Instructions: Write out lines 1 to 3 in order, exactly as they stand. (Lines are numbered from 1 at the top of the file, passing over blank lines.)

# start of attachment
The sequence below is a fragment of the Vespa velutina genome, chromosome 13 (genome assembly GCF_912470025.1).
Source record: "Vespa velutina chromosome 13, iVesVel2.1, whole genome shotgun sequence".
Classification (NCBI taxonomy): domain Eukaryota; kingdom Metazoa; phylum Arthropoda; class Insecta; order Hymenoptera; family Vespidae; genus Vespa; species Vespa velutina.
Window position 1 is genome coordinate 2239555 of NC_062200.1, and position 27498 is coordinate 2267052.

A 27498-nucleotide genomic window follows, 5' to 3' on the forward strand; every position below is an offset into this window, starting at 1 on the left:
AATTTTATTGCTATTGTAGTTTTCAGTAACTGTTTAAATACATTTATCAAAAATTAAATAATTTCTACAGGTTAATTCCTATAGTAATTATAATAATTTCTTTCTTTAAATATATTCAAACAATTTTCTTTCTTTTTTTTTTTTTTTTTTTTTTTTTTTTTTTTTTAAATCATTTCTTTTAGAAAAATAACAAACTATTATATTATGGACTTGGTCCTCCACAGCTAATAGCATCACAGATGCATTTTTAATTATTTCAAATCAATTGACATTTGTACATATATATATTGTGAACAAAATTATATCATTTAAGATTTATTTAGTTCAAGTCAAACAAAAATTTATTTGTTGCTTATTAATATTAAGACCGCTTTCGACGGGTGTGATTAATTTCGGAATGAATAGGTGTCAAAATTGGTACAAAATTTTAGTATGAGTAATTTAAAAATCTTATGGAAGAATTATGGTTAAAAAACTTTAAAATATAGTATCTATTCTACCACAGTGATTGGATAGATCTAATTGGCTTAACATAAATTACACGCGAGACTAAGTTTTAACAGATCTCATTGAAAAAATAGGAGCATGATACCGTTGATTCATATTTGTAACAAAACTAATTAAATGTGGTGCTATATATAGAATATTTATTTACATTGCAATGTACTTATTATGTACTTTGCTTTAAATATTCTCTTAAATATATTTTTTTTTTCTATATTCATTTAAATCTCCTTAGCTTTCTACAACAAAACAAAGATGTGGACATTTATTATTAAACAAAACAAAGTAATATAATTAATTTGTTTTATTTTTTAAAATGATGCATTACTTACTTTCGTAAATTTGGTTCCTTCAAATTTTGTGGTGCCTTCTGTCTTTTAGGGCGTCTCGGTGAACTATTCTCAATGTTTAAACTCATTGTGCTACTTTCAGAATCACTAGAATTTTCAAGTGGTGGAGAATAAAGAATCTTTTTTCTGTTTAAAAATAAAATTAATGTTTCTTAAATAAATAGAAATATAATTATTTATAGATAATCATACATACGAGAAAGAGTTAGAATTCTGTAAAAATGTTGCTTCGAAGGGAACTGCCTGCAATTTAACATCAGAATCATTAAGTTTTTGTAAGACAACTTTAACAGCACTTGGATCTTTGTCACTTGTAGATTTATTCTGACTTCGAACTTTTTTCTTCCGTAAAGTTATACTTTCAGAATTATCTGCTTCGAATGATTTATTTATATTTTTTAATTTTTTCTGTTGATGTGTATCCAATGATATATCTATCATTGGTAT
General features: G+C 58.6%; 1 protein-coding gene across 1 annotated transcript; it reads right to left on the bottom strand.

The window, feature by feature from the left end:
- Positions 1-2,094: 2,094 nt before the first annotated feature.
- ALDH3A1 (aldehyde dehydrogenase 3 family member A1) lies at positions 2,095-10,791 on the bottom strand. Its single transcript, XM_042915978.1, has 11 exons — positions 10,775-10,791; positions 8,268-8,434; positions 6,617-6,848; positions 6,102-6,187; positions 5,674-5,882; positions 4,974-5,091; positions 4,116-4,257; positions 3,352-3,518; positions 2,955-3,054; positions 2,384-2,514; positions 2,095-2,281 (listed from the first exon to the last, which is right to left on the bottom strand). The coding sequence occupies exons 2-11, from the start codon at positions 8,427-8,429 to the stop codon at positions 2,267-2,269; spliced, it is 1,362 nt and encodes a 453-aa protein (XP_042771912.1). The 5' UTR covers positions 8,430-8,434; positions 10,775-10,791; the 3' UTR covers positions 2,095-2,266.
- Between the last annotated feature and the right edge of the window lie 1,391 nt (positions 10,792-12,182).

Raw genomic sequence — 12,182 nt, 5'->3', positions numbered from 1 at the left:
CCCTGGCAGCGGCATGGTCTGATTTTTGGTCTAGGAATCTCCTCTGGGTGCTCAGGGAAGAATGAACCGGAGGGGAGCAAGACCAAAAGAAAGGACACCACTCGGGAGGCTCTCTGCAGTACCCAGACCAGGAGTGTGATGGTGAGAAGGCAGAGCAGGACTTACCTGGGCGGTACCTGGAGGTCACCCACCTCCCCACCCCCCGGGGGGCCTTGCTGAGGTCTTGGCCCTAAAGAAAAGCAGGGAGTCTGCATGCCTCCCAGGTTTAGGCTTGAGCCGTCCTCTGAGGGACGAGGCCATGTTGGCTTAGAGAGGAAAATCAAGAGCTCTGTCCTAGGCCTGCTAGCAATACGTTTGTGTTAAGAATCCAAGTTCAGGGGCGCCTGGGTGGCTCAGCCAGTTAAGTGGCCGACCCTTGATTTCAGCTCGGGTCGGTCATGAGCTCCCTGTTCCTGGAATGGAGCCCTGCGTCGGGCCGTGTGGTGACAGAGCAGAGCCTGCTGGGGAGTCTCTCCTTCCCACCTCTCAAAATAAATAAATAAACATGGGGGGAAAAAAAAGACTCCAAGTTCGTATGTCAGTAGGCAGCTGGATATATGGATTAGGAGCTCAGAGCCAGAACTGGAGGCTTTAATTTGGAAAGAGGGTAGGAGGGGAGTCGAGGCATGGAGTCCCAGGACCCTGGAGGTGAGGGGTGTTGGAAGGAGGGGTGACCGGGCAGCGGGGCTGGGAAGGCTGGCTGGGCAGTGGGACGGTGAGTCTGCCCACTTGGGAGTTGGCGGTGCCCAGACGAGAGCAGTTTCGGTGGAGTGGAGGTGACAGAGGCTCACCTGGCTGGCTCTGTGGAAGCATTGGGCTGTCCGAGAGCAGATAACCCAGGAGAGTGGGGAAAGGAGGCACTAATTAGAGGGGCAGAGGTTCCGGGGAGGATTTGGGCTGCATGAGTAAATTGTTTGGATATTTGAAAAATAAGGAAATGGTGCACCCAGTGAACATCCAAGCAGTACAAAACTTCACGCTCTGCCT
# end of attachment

The sequence below is a fragment of the Vespa velutina genome, chromosome 13 (genome assembly GCF_912470025.1).
Source record: "Vespa velutina chromosome 13, iVesVel2.1, whole genome shotgun sequence".
Classification (NCBI taxonomy): domain Eukaryota; kingdom Metazoa; phylum Arthropoda; class Insecta; order Hymenoptera; family Vespidae; genus Vespa; species Vespa velutina.